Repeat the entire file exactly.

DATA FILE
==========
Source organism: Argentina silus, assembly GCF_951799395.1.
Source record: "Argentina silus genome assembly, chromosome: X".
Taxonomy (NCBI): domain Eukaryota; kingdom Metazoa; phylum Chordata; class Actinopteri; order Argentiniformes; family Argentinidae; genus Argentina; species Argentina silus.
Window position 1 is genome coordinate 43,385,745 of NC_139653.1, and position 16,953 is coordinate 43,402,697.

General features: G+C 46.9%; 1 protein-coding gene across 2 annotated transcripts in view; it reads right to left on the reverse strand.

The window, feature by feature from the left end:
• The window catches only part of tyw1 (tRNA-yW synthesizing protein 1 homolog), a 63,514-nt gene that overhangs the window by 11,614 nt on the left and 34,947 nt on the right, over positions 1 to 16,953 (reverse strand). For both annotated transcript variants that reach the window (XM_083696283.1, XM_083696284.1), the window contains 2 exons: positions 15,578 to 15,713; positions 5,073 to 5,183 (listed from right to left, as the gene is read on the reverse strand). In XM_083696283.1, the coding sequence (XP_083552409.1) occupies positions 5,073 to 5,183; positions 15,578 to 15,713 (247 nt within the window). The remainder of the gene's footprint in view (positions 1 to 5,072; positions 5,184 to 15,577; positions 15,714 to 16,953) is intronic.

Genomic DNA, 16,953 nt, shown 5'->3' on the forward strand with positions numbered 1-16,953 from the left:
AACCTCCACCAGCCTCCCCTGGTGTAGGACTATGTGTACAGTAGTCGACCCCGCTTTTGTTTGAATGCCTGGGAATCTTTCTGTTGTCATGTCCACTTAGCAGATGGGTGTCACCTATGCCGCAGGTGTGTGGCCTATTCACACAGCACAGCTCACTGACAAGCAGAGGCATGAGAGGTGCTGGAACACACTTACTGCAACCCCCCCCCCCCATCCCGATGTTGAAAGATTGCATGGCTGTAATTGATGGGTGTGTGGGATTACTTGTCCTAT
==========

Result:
Source organism: Argentina silus, assembly GCF_951799395.1.
Source record: "Argentina silus genome assembly, chromosome: X".
Taxonomy (NCBI): domain Eukaryota; kingdom Metazoa; phylum Chordata; class Actinopteri; order Argentiniformes; family Argentinidae; genus Argentina; species Argentina silus.
Window position 1 is genome coordinate 43,385,745 of NC_139653.1, and position 16,953 is coordinate 43,402,697.

General features: G+C 46.9%; 1 protein-coding gene across 2 annotated transcripts in view; it reads right to left on the reverse strand.

The window, feature by feature from the left end:
• The window catches only part of tyw1 (tRNA-yW synthesizing protein 1 homolog), a 63,514-nt gene that overhangs the window by 11,614 nt on the left and 34,947 nt on the right, over positions 1 to 16,953 (reverse strand). For both annotated transcript variants that reach the window (XM_083696283.1, XM_083696284.1), the window contains 2 exons: positions 15,578 to 15,713; positions 5,073 to 5,183 (listed from right to left, as the gene is read on the reverse strand). In XM_083696283.1, the coding sequence (XP_083552409.1) occupies positions 5,073 to 5,183; positions 15,578 to 15,713 (247 nt within the window). The remainder of the gene's footprint in view (positions 1 to 5,072; positions 5,184 to 15,577; positions 15,714 to 16,953) is intronic.

Genomic DNA, 16,953 nt, shown 5'->3' on the forward strand with positions numbered 1-16,953 from the left:
AACCTCCACCAGCCTCCCCTGGTGTAGGACTATGTGTACAGTAGTCGACCCCGCTTTTGTTTGAATGCCTGGGAATCTTTCTGTTGTCATGTCCACTTAGCAGATGGGTGTCACCTATGCCGCAGGTGTGTGGCCTATTCACACAGCACAGCTCACTGACAAGCAGAGGCATGAGAGGTGCTGGAACACACTTACTGCAACCCCCCCCCCCCATCCCGATGTTGAAAGATTGCATGGCTGTAATTGATGGGTGTGTGGGATTACTTGTCCTAT